Beam, the Microsoft-owned game streaming competitor to Twitch and YouTube Gaming, has rebranded itself as Mixer, according to a post today from Xbox Director of Programming Larry Hryb.
Mixer co-founder and engineering lead Matt Salsamendi chimed in on Hryb’s blog post to explain that there’s more to the move than just a name change.
“…more than just the name, we’re launching several of the features that you all have been asking for,” said Salsamendi. “Features that will unlock a whole new world of possibilities for social streaming, and help viewers find the content they’re looking for across the service.”
An interesting new feature coming to the Mixer platform appears to be what inspired the rebrand. Streamers on the service have long been able to broadcast to their viewers with minimal latency, as well as enable viewers to control actions in certain games. But Mixer is adding the ability for streamers to “mix” themselves with other broadcasters into one channel, merging multiple video feeds and chats so viewers from all streams can interact with one another. This feature, called “co-streaming,” could help Mixer gain ground with streamers and viewers of co-op-heavy games like League of Legends, DotA, and Destiny.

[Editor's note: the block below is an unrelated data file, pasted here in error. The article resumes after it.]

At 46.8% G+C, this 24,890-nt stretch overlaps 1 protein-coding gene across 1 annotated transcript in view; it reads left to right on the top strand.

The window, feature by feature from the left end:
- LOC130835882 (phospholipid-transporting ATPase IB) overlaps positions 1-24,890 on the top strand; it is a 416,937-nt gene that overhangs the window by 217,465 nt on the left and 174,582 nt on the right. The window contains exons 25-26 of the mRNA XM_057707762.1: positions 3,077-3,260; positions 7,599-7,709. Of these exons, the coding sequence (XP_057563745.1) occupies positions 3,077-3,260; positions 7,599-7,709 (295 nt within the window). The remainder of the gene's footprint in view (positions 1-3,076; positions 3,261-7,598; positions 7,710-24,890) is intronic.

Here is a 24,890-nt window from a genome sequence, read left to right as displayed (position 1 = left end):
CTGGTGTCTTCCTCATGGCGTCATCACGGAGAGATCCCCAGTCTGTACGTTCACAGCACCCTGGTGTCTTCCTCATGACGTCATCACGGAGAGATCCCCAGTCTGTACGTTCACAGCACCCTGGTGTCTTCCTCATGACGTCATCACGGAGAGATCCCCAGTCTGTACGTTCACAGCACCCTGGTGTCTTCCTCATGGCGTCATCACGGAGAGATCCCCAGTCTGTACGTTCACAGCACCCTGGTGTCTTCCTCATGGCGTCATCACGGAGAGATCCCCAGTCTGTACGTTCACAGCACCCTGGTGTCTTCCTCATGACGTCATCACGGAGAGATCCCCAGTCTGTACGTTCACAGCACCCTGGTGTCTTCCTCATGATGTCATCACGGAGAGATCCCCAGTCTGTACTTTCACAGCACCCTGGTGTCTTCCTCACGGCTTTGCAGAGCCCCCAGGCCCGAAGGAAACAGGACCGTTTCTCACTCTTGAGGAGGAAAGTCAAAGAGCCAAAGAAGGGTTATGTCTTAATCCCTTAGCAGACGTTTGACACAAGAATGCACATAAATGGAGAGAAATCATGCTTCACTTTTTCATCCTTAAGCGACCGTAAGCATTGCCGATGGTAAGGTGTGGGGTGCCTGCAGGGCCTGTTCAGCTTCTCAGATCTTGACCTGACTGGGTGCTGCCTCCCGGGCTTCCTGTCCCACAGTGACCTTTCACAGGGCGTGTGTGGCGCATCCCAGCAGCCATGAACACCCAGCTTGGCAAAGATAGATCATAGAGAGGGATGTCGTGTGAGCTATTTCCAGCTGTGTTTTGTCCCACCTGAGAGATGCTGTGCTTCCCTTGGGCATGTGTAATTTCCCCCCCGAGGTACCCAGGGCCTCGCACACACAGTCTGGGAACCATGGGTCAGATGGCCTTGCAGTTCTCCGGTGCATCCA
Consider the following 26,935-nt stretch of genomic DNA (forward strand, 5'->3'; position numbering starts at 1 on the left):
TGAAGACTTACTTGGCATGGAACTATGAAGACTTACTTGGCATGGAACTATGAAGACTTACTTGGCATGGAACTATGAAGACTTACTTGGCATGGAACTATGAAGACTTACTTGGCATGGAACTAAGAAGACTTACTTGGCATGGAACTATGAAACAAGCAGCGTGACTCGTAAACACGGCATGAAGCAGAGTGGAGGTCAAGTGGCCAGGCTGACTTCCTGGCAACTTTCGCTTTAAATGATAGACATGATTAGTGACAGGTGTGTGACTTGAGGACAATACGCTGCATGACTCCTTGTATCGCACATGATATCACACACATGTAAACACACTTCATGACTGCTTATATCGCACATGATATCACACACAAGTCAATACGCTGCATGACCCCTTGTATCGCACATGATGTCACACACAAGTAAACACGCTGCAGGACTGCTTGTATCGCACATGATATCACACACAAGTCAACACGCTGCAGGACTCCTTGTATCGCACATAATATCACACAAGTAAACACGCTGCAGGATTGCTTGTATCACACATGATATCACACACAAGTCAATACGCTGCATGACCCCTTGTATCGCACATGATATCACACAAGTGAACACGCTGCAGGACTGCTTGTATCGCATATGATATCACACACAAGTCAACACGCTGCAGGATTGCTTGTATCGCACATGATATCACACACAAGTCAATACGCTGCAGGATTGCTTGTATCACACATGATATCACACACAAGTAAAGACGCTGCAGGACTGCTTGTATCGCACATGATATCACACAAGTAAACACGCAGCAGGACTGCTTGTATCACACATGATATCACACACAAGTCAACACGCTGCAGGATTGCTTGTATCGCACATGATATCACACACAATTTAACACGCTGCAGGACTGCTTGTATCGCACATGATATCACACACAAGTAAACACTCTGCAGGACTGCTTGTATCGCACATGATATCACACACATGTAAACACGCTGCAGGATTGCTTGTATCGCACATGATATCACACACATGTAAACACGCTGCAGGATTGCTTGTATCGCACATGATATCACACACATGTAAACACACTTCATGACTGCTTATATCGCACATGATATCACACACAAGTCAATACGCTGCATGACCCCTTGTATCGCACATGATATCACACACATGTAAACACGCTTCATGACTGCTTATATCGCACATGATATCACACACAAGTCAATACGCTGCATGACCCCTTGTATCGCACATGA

“Viewers don’t need to flip back and forth across different streams to view the same group of streamers – they can watch all the action in one place, while enjoying all the innovative interactivity that Mixer offers,” added Salsamendi.
In addition to new features on the Mixer platform itself, a new app called Mixer Create is on the way for iOS and Android users. Create will allow streamers to broadcast gameplay and camera footage from their mobile devices, helping broadcasters more easily stream location-based titles like Pokemon Go.
Finally, Mixer will gain an increased presence on the Xbox One itself. While Beam has enjoyed several months as the platform’s default streaming option, not much else was done in the way of promoting the service. Mixer will soon be given its own dashboard page on the Xbox One, providing gamers an easy way to browse and watch current streams.
It’s possible that more Mixer news could show up at Microsoft’s E3 press conference, which takes place at 5 PM eastern time on June 11. Microsoft plans to stream the conference in 4K resolution over, you guessed it, Mixer.